0
$\begingroup$

Okay so by the definition of a wave i.e The osciallatory disturbance in a medium which propogates energy is called as wave..the stationary wave contradicts both the crieteria as it doesnt propogate nor does it transmit any energy.

Now one may say that a stationary wave is made by two progressive waves with same phase, frequency and amplitude superimposing in opposite direction..and we know that compsition of two waves is also a new wave..by that conclusion the stationary wave must be a wave..but it contradicts the definition of a wave

So what do we call the Stationary Wave as? this was asked to me by a physics proffessor and i am pondering since.

wave

$\endgroup$
6
  • $\begingroup$ Are you referring to the standing waves, or is this stationary wave a different “thing"? $\endgroup$
    – ZaellixA
    Oct 5, 2023 at 7:36
  • $\begingroup$ In my view, a wave is something that satisfies a wave equation. $\endgroup$ Oct 5, 2023 at 7:55
  • $\begingroup$ yup i am referring to a standing wave $\endgroup$
    – Pheonix
    Oct 5, 2023 at 8:07
  • $\begingroup$ Where does your definition of a wave come from? I don't think it's universal, e.g. Wikipedia uses a different definition. $\endgroup$ Oct 5, 2023 at 9:08
  • $\begingroup$ >and related fields, a wave is a propagating dynamic disturbance (change from equilibrium) is the definition cited on the wikipedia, my definition comes from a highschool physics textbook which is just a bottled down version of the definition $\endgroup$
    – Pheonix
    Oct 5, 2023 at 12:31

1 Answer 1

0
$\begingroup$

The fact that it propagates with a velocity of zero and transfers energy at a zero rate does not preclude it being called a standing/stationary wave noting it does have energy stored in it.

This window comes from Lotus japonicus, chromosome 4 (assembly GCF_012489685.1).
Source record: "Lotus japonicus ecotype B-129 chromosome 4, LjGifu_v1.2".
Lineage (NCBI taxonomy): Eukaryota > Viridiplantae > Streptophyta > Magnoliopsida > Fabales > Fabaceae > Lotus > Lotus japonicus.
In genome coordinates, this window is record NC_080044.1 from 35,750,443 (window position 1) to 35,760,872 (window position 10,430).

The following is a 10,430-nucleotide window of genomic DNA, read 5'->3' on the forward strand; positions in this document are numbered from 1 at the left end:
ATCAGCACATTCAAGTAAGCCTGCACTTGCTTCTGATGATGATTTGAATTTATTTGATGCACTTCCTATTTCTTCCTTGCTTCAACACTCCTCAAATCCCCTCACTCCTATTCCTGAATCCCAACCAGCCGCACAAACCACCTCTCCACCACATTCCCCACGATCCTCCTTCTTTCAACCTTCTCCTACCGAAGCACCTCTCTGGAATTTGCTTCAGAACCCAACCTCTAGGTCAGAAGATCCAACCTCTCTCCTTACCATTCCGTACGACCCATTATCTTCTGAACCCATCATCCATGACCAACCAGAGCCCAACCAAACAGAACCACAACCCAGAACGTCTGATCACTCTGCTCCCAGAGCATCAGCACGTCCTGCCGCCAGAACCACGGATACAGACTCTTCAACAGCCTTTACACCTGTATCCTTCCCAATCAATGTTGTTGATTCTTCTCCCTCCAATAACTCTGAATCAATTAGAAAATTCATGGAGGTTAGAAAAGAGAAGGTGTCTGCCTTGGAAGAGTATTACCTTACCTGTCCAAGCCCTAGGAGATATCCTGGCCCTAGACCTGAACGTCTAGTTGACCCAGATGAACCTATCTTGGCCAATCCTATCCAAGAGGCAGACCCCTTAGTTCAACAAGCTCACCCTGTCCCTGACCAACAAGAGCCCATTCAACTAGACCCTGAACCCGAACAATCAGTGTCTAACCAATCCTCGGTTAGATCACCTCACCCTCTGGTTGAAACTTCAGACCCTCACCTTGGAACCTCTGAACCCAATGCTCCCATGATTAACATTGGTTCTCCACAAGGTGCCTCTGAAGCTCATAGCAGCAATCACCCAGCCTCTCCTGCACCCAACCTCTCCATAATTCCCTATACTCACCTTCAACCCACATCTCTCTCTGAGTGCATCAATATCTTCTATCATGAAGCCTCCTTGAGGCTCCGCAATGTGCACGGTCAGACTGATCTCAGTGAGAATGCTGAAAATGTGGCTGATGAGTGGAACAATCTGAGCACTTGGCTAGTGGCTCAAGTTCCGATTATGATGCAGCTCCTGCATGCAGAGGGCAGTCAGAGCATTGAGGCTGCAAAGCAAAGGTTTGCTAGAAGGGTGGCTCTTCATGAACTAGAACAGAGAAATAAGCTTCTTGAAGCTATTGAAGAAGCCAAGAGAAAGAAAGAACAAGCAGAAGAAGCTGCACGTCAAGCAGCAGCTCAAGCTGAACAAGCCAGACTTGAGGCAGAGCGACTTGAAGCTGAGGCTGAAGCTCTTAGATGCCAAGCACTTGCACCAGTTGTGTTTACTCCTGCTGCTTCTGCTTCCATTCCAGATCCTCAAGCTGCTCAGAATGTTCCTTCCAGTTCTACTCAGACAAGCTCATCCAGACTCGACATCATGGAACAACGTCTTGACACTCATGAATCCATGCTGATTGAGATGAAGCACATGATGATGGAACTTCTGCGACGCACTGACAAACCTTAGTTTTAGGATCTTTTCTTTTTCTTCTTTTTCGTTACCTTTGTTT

What I will try and show you is that your definition of a wave is somewhat limited and needs refinement.

At this level you should perhaps use the idea that a stationary wave can be thought of a the superposition of two waves each of which satisfy the wave equation which in one dimension is, $\dfrac{\partial^2y(x,t)}{\partial t^2} =v^2\dfrac{\partial^2y(x,t)}{\partial x^2}$?

Doing that then introduces numerous other entities which you may not consider a wave, for example, $y(x,t) = x-v t$ between $x$ and $x+v$ and zero otherwise.
A wave which looks a saw tooth.

Two wave profiles are shown one at time $t=0$ and another at time $t$.

enter image description here

Here is a disturbance which has energy associated with it and the energy is moving in the positive x-direction.

$\endgroup$
1
  • $\begingroup$ considering the fact that the definiton which i refer to as is a definiton cited in a highschool physics textbook..it might be the reason why the definition felt incomplete. $\endgroup$
    – Pheonix
    Oct 5, 2023 at 12:34

Your Answer

By clicking “Post Your Answer”, you agree to our terms of service and acknowledge you have read our privacy policy.

Not the answer you're looking for? Browse other questions tagged or ask your own question.